WHAT SOLUTION FOR CYPRUS? (by Andreas Theophanous). Despite years of intercommunal negotiations and repeated efforts by the international community the Cyprus problem remains unresolved. The overwhelming presence of Turkish troops on the island since 1974 and Ankara’s objective to strategically control Cyprus continue to be the most important factors shaping developments. … MORE

THE LAUNCH OF NEW INTERCOMMUNAL TALKS: A REALITY CHECK (by Tozun Bahcheli). It is understandable that any new initiative to settle the long-standing Cyprus dispute will arouse expectations and sanguinity in various quarters on the island and beyond. There appear to be numerous promising indicators. After months of deliberations, the Greek and Turkish Cypriot leaders have … MORE

CYPRUS SOLUTION? A SWOT ANALYSIS (by Michalis Attalides). A number of actors and observers are expressing the view that the time could be ripe for the negotiations now beginning to succeed, and solve the Cyprus problem, yet in the situation there are not only strengths, and opportunities, but also weaknesses and threats. Here is an attempt to list some of them: … MORE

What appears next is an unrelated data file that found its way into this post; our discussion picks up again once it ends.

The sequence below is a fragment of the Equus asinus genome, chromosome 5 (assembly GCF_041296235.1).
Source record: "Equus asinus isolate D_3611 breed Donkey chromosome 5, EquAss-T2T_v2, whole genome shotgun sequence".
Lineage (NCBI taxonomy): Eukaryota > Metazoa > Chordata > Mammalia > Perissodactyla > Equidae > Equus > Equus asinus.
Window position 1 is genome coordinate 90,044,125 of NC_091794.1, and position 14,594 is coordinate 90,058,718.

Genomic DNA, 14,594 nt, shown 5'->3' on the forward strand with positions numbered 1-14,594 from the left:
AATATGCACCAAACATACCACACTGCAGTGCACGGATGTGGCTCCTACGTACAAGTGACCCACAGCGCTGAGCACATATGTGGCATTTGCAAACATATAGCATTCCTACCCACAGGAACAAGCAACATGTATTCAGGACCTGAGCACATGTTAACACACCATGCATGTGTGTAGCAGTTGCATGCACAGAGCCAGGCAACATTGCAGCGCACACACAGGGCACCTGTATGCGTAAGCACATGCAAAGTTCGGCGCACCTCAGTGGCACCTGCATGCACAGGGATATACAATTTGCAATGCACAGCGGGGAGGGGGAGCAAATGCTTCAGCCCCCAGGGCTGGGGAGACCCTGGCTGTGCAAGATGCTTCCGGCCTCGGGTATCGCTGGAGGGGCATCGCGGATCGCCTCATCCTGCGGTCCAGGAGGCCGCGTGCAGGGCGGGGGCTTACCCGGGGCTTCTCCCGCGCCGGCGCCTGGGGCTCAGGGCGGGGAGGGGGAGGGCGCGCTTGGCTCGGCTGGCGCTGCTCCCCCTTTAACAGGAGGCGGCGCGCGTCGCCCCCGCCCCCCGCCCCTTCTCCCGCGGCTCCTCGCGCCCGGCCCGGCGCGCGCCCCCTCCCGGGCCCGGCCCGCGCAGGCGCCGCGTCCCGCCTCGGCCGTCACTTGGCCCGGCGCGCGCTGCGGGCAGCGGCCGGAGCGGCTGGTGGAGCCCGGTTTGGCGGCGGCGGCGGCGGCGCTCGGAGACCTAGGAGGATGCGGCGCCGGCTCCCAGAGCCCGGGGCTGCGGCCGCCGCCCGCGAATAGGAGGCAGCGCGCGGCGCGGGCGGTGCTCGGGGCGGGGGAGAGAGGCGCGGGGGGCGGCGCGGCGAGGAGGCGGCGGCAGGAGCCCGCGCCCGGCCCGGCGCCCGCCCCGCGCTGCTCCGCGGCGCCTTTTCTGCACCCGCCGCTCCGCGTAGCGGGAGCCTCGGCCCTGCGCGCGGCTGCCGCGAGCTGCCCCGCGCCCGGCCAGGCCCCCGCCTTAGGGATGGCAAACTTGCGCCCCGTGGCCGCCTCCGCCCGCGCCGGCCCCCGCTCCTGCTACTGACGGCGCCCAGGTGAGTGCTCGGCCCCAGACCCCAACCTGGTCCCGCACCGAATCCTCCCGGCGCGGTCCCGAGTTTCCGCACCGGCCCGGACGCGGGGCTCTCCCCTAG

NO HEGEMONIC PEACE IN CYPRUS (by Marios L. Evriviades). Almost forty years to the date, the Turks finally figured out that they had invaded the wrong geographic region of Cyprus. Cyprus’s power wealth, its hydrocarbons, have been found to be located in the Exclusive Economic Zone (EEZ) off its  southern shores and not in its northern ones, where the NATO-trained and US-supplied … MORE

CAN THE DISCOVERY OF NATURAL GAS INDUCE A SETTLEMENT IN CYPRUS? (by Ayla Gürel). UN-sponsored inter-communal negotiations aimed at resolving the anomalous political situation in Cyprus have been going on intermittently for over four decades. The latest hiatus of about two years ended when the talks resumed last month (February 2014) once more giving rise … MORE

THE CURRENT NEGOTIATIONS ARE NOT ABOUT THE INTERESTS OF GREEK AND TURKISH CYPRIOTS (by Aris Petasis). The current negotiations on the Cyprus problem were initiated by three foreign governments for their own benefit and not out of concern for the democratic rights of the people of Cyprus (Greek and Turkish Cypriots–G/T-C)  Negotiations were kick-started by the British … MORE